NEW YORK- Anthony Bourdain, a gifted storyteller and writer who took CNN viewers around the world, has died. He was 61.
CNN confirmed Bourdain’s death on Friday and said the cause of death was suicide.
“It is with extraordinary sadness we can confirm the death of our friend and colleague, Anthony Bourdain,” the network said in a statement Friday morning. “His love of great adventure, new friends, fine food and drink and the remarkable stories of the world made him a unique storyteller. His talents never ceased to amaze us and we will miss him very much. Our thoughts and prayers are with his daughter and family at this incredibly difficult time.”
— Neil deGrasse Tyson (@neiltyson) June 8, 2018
Stunned and saddened by the loss of Anthony Bourdain. He brought the world into our homes and inspired so many people to explore cultures and cities through their food. Remember that help is a phone call away US:1-800-273-TALK UK: 116 123
— Gordon Ramsay (@GordonRamsay) June 8, 2018
The Smithsonian once called Anthony Bourdain “the original rock star” of the culinary world, “the Elvis of bad boy chefs.”
In 1999 he wrote a New Yorker article, “Don’t Eat Before Reading This,” that became a best-selling book in 2000, “Kitchen Confidential: Adventures in the Culinary Underbelly.”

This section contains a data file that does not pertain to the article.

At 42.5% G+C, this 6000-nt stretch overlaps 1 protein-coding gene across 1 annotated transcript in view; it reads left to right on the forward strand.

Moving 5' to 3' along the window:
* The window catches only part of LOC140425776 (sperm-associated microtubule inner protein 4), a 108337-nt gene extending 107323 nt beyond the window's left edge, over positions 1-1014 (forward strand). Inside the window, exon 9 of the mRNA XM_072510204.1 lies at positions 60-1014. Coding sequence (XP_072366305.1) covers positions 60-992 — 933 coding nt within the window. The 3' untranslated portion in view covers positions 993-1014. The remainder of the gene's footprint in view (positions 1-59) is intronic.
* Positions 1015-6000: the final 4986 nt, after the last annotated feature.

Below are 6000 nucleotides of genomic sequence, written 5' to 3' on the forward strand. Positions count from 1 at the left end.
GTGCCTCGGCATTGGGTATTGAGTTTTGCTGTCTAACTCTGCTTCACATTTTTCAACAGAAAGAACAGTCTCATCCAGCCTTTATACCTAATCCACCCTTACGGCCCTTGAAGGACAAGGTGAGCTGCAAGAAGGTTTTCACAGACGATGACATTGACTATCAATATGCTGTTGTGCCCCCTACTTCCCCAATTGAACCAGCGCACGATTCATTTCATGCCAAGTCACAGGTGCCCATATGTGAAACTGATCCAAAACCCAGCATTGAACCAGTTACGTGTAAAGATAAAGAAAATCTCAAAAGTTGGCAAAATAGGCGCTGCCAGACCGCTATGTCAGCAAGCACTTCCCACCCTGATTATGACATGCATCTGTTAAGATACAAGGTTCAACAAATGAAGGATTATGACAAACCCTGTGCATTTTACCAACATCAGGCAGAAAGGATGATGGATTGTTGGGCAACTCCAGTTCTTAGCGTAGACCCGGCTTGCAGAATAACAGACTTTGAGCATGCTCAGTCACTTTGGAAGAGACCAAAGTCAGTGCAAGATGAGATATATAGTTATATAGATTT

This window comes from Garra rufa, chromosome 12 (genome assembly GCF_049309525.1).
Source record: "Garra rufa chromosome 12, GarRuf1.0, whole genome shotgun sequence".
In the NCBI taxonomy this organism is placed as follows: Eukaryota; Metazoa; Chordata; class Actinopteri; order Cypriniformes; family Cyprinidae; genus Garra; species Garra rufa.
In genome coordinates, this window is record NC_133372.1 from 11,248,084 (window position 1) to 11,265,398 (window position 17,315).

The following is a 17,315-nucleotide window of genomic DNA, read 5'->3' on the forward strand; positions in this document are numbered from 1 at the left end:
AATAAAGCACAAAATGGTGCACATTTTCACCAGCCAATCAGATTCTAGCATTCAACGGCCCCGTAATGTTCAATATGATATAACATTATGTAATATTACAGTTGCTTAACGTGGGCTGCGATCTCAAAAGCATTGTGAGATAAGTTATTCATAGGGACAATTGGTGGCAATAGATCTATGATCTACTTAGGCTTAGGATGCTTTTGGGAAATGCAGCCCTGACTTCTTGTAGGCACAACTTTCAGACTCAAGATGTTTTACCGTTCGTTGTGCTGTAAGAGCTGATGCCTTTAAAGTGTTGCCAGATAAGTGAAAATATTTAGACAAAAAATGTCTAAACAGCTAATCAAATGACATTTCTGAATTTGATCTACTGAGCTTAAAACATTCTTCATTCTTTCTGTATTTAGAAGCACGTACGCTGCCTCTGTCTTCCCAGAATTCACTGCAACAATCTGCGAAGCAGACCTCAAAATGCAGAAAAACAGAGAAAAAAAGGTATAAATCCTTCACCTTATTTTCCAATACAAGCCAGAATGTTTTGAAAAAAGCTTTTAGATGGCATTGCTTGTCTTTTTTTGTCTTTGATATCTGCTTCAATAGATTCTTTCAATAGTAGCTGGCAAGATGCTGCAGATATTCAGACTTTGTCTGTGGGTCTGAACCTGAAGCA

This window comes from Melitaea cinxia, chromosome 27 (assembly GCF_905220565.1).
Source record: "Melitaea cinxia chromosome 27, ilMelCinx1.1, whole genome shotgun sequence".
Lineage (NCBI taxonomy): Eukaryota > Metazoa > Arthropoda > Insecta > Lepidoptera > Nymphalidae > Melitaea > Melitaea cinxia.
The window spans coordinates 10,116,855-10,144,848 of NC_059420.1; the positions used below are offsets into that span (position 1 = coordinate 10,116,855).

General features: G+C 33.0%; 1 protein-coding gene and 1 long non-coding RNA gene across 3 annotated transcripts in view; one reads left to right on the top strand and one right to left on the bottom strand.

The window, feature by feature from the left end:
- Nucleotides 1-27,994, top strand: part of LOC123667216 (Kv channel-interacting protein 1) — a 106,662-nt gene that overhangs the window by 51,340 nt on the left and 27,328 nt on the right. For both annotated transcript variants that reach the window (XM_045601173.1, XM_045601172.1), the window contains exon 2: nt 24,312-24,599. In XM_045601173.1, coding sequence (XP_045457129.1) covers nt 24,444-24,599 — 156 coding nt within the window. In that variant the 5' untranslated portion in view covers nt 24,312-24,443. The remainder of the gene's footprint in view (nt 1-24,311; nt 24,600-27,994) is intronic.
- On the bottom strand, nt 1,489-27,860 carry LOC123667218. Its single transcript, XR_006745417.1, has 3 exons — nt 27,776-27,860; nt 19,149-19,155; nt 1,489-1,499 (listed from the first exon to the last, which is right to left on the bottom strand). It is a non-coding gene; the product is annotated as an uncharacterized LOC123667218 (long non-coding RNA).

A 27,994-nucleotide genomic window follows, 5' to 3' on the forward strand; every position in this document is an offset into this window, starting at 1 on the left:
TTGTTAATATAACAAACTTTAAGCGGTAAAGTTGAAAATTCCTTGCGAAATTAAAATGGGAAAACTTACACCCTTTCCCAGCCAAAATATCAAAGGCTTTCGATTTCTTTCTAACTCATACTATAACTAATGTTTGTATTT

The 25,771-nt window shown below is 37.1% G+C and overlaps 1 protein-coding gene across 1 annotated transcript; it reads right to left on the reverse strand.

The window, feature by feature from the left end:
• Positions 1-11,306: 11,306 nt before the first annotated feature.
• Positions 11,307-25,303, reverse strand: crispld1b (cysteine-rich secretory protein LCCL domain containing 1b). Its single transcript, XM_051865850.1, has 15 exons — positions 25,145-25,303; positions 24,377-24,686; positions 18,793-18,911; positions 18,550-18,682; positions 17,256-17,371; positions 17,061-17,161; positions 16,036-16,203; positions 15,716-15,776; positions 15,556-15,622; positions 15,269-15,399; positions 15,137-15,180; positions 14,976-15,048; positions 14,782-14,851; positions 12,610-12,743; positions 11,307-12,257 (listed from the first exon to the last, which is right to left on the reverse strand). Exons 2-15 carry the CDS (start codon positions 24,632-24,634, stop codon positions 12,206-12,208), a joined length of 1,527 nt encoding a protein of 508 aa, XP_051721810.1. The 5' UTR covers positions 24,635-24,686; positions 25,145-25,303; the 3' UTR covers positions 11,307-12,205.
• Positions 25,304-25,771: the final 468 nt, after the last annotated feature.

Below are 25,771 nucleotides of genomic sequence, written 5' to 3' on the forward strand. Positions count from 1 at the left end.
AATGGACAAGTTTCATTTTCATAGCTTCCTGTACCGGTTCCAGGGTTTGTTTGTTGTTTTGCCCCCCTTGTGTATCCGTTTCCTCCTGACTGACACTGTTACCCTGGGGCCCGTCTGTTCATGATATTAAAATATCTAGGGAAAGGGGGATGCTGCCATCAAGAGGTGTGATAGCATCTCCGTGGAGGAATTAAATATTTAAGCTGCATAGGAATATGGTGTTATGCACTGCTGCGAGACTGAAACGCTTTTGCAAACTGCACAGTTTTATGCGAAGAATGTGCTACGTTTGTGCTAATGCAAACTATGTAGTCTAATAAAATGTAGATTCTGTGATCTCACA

The Smithsonian once called him “the original rock star” of the culinary world, “the Elvis of bad boy chefs.”
First he hosted “A Cook’s Tour” on the Food Network, then moved to “Anthony Bourdain: No Reservations” on the Travel Channel. “No Reservations” was a breakout hit, earning two Emmy Awards and more than a dozen nominations.
In 2013 both Bourdain and CNN took a risk by bringing him to the news network still best known for breaking news and headlines. Bourdain quickly became one of the principal faces of the network and one of the linchpins of the prime time schedule.
Season eleven of “Parts Unknown” premiered on CNN last month.
Anthony Bourdain dined with then-President Obama in Hanoi, Vietnam in 2016.
Over a dish of Bun Cha, Obama shared personal stories and reflected on his own international travels.
Here’s how Bourdain described the dinner:
I can tell you that Barack Obama was, in spite of having had a high-ranking leader of the Taliban whacked in Pakistan a few days previous, very relaxed and at ease. He seemed to enjoy himself sitting on a low plastic stool eating noodles and pork bits with chopsticks.I talked to him as a father, as an enthusiast for the region, and he responded with real nostalgia for the Indonesian and Hawaiian street food of his youth.He was funny, quick to laugh. When I asked him if he ever missed being able to go out to a bar, sit down by himself and have a cold beer while listening to old songs on the juke, he smiled and said “in about six months.”He put my crew at ease. Was kind to them. So much so that we were not nervous while we were with him.